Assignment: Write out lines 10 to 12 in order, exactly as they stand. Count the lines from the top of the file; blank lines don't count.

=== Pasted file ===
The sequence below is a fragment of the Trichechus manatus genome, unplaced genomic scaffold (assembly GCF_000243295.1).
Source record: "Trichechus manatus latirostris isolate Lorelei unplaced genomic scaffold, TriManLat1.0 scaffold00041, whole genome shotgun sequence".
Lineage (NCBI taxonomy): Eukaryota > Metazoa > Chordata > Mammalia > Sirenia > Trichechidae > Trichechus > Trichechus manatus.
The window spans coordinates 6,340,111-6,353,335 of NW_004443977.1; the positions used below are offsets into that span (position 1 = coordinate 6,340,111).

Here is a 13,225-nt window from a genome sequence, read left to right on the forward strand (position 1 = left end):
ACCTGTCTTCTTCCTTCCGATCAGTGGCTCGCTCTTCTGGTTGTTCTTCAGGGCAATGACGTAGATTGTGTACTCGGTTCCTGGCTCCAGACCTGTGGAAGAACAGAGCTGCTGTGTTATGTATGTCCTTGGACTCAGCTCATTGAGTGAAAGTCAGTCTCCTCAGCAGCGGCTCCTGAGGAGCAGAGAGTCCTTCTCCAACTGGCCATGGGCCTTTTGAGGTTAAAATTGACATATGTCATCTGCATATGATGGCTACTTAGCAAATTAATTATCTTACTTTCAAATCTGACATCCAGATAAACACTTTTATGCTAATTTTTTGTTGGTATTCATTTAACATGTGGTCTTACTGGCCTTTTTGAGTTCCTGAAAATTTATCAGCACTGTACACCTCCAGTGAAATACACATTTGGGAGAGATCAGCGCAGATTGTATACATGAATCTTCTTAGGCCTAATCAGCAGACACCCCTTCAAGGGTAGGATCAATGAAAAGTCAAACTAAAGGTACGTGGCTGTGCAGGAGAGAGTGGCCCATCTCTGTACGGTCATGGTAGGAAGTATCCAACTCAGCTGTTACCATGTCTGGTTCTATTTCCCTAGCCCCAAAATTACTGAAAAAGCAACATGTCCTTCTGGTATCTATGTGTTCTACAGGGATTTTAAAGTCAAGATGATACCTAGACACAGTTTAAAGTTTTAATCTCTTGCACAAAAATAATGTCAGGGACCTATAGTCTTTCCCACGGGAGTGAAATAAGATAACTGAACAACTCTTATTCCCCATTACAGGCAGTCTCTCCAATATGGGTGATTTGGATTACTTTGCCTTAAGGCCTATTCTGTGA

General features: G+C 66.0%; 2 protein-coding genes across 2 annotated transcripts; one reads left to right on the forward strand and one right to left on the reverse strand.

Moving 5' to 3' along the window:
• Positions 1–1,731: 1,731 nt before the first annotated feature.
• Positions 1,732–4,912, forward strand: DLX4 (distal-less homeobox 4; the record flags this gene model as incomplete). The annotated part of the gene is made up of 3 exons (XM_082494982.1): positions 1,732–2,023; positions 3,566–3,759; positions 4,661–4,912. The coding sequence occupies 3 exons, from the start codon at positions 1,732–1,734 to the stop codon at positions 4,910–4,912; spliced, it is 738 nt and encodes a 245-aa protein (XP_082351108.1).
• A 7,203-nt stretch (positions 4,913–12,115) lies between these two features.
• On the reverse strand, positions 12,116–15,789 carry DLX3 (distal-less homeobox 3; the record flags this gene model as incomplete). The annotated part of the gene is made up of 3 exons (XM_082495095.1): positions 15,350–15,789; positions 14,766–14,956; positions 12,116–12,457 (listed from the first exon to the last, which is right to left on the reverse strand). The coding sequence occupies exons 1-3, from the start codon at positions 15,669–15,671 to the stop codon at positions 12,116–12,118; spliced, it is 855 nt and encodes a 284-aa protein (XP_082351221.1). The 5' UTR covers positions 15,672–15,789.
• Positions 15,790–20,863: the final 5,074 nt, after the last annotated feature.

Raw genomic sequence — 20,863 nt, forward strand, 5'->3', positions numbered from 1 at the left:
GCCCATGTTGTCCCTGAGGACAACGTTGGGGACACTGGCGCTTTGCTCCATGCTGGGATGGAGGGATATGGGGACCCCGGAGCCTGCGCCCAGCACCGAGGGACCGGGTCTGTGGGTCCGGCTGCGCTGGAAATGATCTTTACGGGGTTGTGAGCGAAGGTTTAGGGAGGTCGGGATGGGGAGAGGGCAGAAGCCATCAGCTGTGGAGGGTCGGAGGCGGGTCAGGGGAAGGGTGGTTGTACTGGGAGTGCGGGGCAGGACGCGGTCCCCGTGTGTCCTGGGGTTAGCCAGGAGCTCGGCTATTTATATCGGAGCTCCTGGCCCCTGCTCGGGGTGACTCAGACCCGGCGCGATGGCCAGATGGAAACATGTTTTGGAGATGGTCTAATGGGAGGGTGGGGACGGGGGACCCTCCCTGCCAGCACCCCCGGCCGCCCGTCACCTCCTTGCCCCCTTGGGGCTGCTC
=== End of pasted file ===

• Positions 1,732–4,912, forward strand: DLX4 (distal-less homeobox 4; the record flags this gene model as incomplete). The annotated part of the gene is made up of 3 exons (XM_082494982.1): positions 1,732–2,023; positions 3,566–3,759; positions 4,661–4,912. The coding sequence occupies 3 exons, from the start codon at positions 1,732–1,734 to the stop codon at positions 4,910–4,912; spliced, it is 738 nt and encodes a 245-aa protein (XP_082351108.1).
• A 7,203-nt stretch (positions 4,913–12,115) lies between these two features.
• On the reverse strand, positions 12,116–15,789 carry DLX3 (distal-less homeobox 3; the record flags this gene model as incomplete). The annotated part of the gene is made up of 3 exons (XM_082495095.1): positions 15,350–15,789; positions 14,766–14,956; positions 12,116–12,457 (listed from the first exon to the last, which is right to left on the reverse strand). The coding sequence occupies exons 1-3, from the start codon at positions 15,669–15,671 to the stop codon at positions 12,116–12,118; spliced, it is 855 nt and encodes a 284-aa protein (XP_082351221.1). The 5' UTR covers positions 15,672–15,789.